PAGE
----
Massachusetts Institute of Technology
Sign in

The International Development Fair: The Human Factor at Work in the World

10/03/2008 10:30 AM Little Kresge
Amy Smith, '84, SM '95, ENG '95, Senior Lecturer, Department of Mechanical Engineering

Description: Imagine if thousands of Amy Smiths were unleashed on the world, providing simple, ingenious inventions to make life easier for those subsisting on less than $2 a day -- half of humanity. This MacArthur Award"winning inventor has been seeding such programs at MIT, and describes tangible results of efforts to inspire students to apply innovative thinking and technology to everyday problems in the developing world.

The Designs for Developing Countries Project, the MIT Program in Developmental Entrepreneurship and D (Development)"Lab have spawned a range of initiatives, spanning the fields of public health, labor, and agriculture. In Ghana and Ecuador, MIT students are helping provide safe drinking water, with low"cost water testing methods that can be applied in the field with no electricity.

In countries like Haiti and Tibet, smoke from indoor cooking fires leads to high mortality rates among young children. Solar cookers have proven effective in some regions, but old models are very heavy and often slow to boil water in winter. So an MIT project came up with an inexpensive cooker made of canvas and Mylar, easily assembled by villagers, and highly portable _ a major selling point with nomadic communities.

Smith recounts other ventures: a bicycle pedal"powered, corn"shelling machine in Tanzania, which entrepreneurs can rent out, and which saves hours of drudgery for women who traditionally remove kernels of corn by hand; a backpack for storing hundreds of doses of vaccine that can be delivered as an inhaled powder and therefore require no refrigeration; cell phone services that allow Brazilian day laborers and bosses to vet each other in advance, and permit Indian health workers to follow up on TB patients.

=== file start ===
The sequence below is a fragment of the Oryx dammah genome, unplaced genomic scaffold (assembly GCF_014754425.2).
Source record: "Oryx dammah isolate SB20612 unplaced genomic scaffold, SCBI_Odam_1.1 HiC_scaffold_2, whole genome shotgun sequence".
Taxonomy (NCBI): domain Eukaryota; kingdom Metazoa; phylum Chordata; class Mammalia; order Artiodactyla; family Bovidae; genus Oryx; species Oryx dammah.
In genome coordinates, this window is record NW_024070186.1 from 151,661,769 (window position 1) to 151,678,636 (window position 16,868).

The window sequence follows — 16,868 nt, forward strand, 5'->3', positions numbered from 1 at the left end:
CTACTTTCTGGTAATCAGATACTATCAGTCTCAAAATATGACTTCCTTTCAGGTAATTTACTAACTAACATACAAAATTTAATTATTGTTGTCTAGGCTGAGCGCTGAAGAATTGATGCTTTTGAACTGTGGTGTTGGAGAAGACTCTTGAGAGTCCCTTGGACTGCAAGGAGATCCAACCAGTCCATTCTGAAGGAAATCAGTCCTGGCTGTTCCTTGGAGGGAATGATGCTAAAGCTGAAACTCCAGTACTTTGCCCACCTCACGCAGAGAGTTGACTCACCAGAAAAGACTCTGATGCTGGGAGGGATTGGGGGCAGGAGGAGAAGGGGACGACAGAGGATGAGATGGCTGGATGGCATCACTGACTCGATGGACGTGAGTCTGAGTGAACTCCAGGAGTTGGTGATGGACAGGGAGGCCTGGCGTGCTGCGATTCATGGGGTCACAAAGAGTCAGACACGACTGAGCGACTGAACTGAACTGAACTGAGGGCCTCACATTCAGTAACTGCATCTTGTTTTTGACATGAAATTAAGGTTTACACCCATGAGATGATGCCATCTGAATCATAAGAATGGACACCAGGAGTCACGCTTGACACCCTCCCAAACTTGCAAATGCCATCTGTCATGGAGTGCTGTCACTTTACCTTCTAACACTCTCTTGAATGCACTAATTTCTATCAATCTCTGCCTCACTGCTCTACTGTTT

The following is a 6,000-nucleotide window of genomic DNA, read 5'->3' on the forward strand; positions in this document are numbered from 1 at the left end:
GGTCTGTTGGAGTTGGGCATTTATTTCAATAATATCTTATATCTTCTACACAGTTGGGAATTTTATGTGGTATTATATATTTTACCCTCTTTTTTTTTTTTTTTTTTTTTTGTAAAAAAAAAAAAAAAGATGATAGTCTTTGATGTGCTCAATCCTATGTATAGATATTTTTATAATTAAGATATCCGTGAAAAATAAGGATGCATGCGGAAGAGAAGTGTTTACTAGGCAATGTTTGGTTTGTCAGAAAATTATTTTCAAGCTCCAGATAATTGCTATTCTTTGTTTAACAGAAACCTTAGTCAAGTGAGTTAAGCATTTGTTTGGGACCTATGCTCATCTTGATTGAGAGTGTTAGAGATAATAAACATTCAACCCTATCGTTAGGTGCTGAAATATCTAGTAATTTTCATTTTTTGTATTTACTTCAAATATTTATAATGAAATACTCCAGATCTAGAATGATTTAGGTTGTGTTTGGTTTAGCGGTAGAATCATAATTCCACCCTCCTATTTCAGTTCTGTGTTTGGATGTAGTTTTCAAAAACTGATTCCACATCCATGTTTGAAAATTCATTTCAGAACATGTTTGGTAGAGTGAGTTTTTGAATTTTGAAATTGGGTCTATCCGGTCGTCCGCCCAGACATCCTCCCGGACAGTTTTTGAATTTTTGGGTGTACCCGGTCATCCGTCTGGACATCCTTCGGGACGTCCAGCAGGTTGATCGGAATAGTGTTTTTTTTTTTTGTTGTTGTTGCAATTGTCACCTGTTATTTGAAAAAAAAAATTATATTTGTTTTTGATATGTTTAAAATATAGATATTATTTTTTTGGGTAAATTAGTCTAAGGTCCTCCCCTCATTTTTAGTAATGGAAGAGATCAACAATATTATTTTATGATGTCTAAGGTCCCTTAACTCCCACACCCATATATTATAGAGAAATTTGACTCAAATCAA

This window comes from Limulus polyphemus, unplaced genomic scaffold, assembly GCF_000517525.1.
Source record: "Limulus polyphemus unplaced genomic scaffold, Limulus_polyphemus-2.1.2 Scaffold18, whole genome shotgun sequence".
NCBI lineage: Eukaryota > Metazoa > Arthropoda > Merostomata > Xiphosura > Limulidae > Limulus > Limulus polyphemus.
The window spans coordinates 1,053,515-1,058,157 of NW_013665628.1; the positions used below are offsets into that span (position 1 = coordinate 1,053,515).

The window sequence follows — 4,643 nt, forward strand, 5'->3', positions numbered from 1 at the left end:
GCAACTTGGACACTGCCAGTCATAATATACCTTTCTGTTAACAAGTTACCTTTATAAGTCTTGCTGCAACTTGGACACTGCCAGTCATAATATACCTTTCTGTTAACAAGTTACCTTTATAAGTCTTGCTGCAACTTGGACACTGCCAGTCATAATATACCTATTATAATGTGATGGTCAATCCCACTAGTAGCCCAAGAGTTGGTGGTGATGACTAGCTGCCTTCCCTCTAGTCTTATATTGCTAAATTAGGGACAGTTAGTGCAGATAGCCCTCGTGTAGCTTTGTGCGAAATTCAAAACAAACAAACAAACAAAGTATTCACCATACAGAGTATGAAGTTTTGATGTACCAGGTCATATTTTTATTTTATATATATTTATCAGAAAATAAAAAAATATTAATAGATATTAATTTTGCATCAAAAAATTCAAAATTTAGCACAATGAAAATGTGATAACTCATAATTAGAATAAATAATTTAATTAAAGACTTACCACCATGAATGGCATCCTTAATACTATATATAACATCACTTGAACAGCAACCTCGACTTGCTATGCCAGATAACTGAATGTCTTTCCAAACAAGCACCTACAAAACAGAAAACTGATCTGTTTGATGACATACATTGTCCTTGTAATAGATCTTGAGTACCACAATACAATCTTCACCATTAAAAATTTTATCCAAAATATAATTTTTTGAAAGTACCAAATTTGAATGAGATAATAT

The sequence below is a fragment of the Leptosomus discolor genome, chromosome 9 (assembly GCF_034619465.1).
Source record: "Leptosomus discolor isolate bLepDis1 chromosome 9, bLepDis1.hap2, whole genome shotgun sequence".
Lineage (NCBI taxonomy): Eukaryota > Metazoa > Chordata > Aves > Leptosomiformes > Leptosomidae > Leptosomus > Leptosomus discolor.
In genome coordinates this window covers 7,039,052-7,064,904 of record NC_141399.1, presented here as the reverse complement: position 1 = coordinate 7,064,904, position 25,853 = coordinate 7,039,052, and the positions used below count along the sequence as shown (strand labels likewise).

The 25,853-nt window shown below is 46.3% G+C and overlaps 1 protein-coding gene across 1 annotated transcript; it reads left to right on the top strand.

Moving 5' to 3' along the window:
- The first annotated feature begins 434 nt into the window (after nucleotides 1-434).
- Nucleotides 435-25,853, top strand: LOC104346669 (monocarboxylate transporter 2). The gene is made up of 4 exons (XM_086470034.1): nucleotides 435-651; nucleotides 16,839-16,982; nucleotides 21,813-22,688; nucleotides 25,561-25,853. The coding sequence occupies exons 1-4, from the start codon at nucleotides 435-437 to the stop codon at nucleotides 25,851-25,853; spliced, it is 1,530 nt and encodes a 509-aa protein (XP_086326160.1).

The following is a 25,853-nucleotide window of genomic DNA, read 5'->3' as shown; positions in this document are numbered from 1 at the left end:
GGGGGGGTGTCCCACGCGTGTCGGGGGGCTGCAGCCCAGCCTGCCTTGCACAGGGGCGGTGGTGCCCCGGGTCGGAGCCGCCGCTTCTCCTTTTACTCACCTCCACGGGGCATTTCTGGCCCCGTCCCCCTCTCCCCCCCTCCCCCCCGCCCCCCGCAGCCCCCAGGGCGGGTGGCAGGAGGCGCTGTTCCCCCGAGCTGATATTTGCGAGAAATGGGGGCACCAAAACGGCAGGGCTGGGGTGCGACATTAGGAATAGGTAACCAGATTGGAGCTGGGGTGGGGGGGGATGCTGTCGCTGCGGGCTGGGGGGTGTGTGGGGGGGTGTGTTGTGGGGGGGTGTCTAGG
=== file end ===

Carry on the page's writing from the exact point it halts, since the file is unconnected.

Concludes Smith, "Something like 90% of the world's resources creates products and technologies that serve only the wealthiest 10% of the worlds' population. There's a revolution afoot to promote R&D to get designers to work on technologies for the other 90%."

About the Speaker(s): The first female Lemelson"MIT Student Prize winner, Amy Smith received a B.S. (1984) and an S.M. (1995) in Mechanical Engineering from MIT and is currently working toward a M.S. in Technology and Policy. She also won the National Inventor's Hall of Fame Collegiate Inventors Competition (1999). In 2001 Smith helped start the MIT IDEAS Competition to promote student innovation and inventiveness for community needs, which she currently directs.

Host(s): Vice President Resource Development, Campaign for Students: The Human Factor

Comments (0)

It looks like no one has posted a comment yet. You can be the first!

You need to log in, in order to post comments.

MIT World — special events and lectures

MIT World — special events and lectures

Category: Events | Updated 1 month ago

December 15, 2011 13:37
All Rights Reserved (What is this?)
Additional Files

3896 times

More from MIT World — special events and lectures

Alzheimer's Disease: Current State and Hope for the Future

Alzheimer's Disease: Current State ...

Added almost 4 years ago | 00:46:53 | 5085 views

Reflections on the Life and Legacy of Dr. King Student Remarks

Reflections on the Life and Legacy ...

Added almost 4 years ago | 00:09:01 | 2532 views

Globalization of Science: Opportunities for Competitive Advantage from Science in China, India and Beyond

Globalization of Science: Opportuni...

Added almost 4 years ago | 00:54:35 | 2761 views

National Innovation Initiative

National Innovation Initiative

Added almost 4 years ago | 01:01:00 | 3143 views

Lunch with a Laureate: Robert Horvitz

Lunch with a Laureate: Robert Horvitz

Added almost 4 years ago | 01:01:00 | 10306 views

Liberty by Design

Liberty by Design

Added almost 4 years ago | 01:26:00 | 9915 views